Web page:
Suleymaniye Hamam (courtesy of their website) Washing:
Once the exfoliation process is complete, you will be washed the first time. They use water and bowls from the wall faucets, which is usually refreshingly cold. They use a soap made from honey that is inside of a cloth similar to a pillow case. When they open it, they catch air inside, and then wring out the air to create an enormous amount of suds. You may have bubbles towering a foot over your head. The attendant will ask if you want your hair washed. I declined since I have extremely tangly hair, but they will wet it no matter what.

Once the first washing is complete, each of you will lie down on your stomachs on the marble slabs in the corner room and again be covered with suds for your massage. I asked for a gentle massage as I am quite sensitive, but I shudder to think what the normal one would be like, as it was still very rough. It was pleasant, but intense. I was pretty sore a few hours later. Ladies, again be aware that the attendant does untie your bikini top for the massage, but your modesty is still intact.

Rinsing & Drying:
After the massage, the attendant will direct you to return to your washing spot, and you will be washed a second time. Once this is finished, you may opt for more steam time (which we declined as sweat seemed counterintuitive after being bathed). Then you will be taken to an antechamber where you are each given three new cloths. You step aside into another changing room, where you remove your wet clothing and wrap yourself like a towel in one new cloth. When you step outside, the attendant will take your wet clothes and then will wrap your body again in the second cloth, your arms included. The third cloth will be wrapped tightly around your head.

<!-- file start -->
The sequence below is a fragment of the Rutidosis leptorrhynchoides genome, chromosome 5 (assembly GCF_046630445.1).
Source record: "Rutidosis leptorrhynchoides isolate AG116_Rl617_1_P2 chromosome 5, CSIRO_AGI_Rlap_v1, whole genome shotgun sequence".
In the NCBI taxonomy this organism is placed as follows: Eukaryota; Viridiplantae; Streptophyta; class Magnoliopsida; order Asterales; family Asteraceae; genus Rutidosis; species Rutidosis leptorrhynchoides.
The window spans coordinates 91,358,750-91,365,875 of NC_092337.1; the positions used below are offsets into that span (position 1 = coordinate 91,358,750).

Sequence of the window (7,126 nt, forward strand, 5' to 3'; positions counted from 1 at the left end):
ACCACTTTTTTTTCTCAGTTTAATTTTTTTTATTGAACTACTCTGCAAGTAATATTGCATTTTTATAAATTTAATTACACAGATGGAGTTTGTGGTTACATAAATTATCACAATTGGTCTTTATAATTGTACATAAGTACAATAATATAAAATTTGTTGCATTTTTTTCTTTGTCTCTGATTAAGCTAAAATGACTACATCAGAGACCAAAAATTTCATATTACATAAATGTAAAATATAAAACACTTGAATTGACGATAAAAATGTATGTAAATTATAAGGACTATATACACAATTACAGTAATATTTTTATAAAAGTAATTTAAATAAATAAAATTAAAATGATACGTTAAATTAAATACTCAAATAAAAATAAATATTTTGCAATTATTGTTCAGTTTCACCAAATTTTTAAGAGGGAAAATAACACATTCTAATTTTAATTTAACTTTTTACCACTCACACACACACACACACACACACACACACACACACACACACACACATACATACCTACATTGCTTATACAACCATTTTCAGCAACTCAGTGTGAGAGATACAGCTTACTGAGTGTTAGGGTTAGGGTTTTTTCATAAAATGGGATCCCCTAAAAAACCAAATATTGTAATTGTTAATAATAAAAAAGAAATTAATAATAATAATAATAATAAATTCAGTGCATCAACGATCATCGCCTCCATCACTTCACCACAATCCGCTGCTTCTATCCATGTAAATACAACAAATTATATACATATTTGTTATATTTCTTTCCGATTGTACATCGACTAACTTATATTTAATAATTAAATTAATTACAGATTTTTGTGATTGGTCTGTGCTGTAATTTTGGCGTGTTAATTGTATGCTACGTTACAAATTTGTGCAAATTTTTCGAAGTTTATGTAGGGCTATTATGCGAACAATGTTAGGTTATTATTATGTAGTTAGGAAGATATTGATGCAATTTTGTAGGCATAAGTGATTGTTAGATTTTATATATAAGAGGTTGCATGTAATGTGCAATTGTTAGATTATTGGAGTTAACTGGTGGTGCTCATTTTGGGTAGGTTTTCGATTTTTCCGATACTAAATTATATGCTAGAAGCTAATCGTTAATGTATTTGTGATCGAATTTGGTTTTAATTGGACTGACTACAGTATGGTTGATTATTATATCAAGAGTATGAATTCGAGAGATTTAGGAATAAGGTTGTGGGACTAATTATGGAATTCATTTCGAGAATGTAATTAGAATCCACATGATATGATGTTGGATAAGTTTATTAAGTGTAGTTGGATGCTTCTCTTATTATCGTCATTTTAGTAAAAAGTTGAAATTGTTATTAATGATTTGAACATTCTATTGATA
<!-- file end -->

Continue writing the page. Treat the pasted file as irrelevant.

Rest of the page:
Jill & Nick relaxing and drinking apple tea Lobby of Suleymaniye

Cool Down:

Now you will be taken into a cool down room, where you are invited to relax and allow your body temperature to slowly lower itself back to normal. You can recline on cushions, and are offered refreshments for purchase. We passed on the refreshments, but they ended up bringing us apple tea anyway as a treat. I was trying not to laugh as sitting on cushions was difficult when your arms are tied up, and drinking tea is even funnier. To top it off, Nick and I looked ridiculous, and our faces were incredibly red from the steam and being thoroughly scrubbed.

After relaxing about 20 minutes or more, we decided it was time to change and continue exploring the city of Istanbul. We entered our dressing room and changed back into our clothes. The staff offered me a hairdryer, but I had plans to wash my own hair and style it at the hotel immediately afterwards. A hat that I brought along did come in handy, though. We made sure that we had all of our belongings, returned the dressing room key to the front desk, and refused the offer of the lotion or perfume at the door. It is horribly musky and you will smell like an old lady.

Nick and I really enjoyed our time at Suleymaniye Hamam and would recommend it to any couples looking for a "traditional" experience while traveling in Istanbul.

On an iPhone? View Jill's Suleymaniye Hamam video at: http://vimeo.com/35386577

© 2013 Jaunting Sisters.
Written on Friday, 20 January 2012 00:00 by Jill Kerr Tepe